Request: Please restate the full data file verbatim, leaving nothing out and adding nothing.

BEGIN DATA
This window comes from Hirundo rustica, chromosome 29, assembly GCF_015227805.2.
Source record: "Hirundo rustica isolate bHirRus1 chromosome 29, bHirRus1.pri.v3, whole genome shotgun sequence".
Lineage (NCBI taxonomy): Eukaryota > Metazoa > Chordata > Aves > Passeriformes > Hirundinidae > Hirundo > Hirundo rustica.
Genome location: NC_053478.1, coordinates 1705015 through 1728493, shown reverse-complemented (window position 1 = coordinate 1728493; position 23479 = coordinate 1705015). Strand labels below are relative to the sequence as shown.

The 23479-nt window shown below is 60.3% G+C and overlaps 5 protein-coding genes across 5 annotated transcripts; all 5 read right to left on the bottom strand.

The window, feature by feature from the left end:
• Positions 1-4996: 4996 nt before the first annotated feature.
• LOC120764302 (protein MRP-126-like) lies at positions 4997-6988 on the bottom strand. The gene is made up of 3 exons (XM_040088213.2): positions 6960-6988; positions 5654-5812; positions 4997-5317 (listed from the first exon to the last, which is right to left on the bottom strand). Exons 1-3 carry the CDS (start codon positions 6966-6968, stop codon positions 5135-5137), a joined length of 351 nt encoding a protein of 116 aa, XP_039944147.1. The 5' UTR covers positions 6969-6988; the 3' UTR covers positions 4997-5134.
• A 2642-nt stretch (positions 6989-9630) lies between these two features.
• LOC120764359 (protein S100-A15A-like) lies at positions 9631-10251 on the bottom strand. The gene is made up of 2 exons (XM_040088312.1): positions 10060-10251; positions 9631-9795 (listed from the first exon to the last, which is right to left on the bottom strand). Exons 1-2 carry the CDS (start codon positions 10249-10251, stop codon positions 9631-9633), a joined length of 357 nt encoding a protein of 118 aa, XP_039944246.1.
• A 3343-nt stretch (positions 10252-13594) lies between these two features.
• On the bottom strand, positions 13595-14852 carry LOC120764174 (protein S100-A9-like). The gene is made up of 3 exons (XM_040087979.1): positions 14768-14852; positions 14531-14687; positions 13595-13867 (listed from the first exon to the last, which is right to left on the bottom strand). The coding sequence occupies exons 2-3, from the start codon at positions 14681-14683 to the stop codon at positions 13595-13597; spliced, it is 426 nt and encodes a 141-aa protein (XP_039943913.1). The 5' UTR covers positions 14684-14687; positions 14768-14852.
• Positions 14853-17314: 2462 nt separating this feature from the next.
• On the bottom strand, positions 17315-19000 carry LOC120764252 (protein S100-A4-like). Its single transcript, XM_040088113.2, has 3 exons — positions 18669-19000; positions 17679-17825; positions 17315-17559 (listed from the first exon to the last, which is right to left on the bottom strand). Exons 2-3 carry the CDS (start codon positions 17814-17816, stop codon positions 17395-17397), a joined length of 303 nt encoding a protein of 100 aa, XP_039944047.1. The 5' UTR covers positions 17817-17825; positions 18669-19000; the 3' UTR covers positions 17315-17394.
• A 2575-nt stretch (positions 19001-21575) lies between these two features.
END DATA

This window comes from Hirundo rustica, chromosome 29, assembly GCF_015227805.2.
Source record: "Hirundo rustica isolate bHirRus1 chromosome 29, bHirRus1.pri.v3, whole genome shotgun sequence".
Lineage (NCBI taxonomy): Eukaryota > Metazoa > Chordata > Aves > Passeriformes > Hirundinidae > Hirundo > Hirundo rustica.
Genome location: NC_053478.1, coordinates 1705015 through 1728493, shown reverse-complemented (window position 1 = coordinate 1728493; position 23479 = coordinate 1705015). Strand labels below are relative to the sequence as shown.

The 23479-nt window shown below is 60.3% G+C and overlaps 5 protein-coding genes across 5 annotated transcripts; all 5 read right to left on the bottom strand.

The window, feature by feature from the left end:
• Positions 1-4996: 4996 nt before the first annotated feature.
• LOC120764302 (protein MRP-126-like) lies at positions 4997-6988 on the bottom strand. The gene is made up of 3 exons (XM_040088213.2): positions 6960-6988; positions 5654-5812; positions 4997-5317 (listed from the first exon to the last, which is right to left on the bottom strand). Exons 1-3 carry the CDS (start codon positions 6966-6968, stop codon positions 5135-5137), a joined length of 351 nt encoding a protein of 116 aa, XP_039944147.1. The 5' UTR covers positions 6969-6988; the 3' UTR covers positions 4997-5134.
• A 2642-nt stretch (positions 6989-9630) lies between these two features.
• LOC120764359 (protein S100-A15A-like) lies at positions 9631-10251 on the bottom strand. The gene is made up of 2 exons (XM_040088312.1): positions 10060-10251; positions 9631-9795 (listed from the first exon to the last, which is right to left on the bottom strand). Exons 1-2 carry the CDS (start codon positions 10249-10251, stop codon positions 9631-9633), a joined length of 357 nt encoding a protein of 118 aa, XP_039944246.1.
• A 3343-nt stretch (positions 10252-13594) lies between these two features.
• On the bottom strand, positions 13595-14852 carry LOC120764174 (protein S100-A9-like). The gene is made up of 3 exons (XM_040087979.1): positions 14768-14852; positions 14531-14687; positions 13595-13867 (listed from the first exon to the last, which is right to left on the bottom strand). The coding sequence occupies exons 2-3, from the start codon at positions 14681-14683 to the stop codon at positions 13595-13597; spliced, it is 426 nt and encodes a 141-aa protein (XP_039943913.1). The 5' UTR covers positions 14684-14687; positions 14768-14852.
• Positions 14853-17314: 2462 nt separating this feature from the next.
• On the bottom strand, positions 17315-19000 carry LOC120764252 (protein S100-A4-like). Its single transcript, XM_040088113.2, has 3 exons — positions 18669-19000; positions 17679-17825; positions 17315-17559 (listed from the first exon to the last, which is right to left on the bottom strand). Exons 2-3 carry the CDS (start codon positions 17814-17816, stop codon positions 17395-17397), a joined length of 303 nt encoding a protein of 100 aa, XP_039944047.1. The 5' UTR covers positions 17817-17825; positions 18669-19000; the 3' UTR covers positions 17315-17394.
• A 2575-nt stretch (positions 19001-21575) lies between these two features.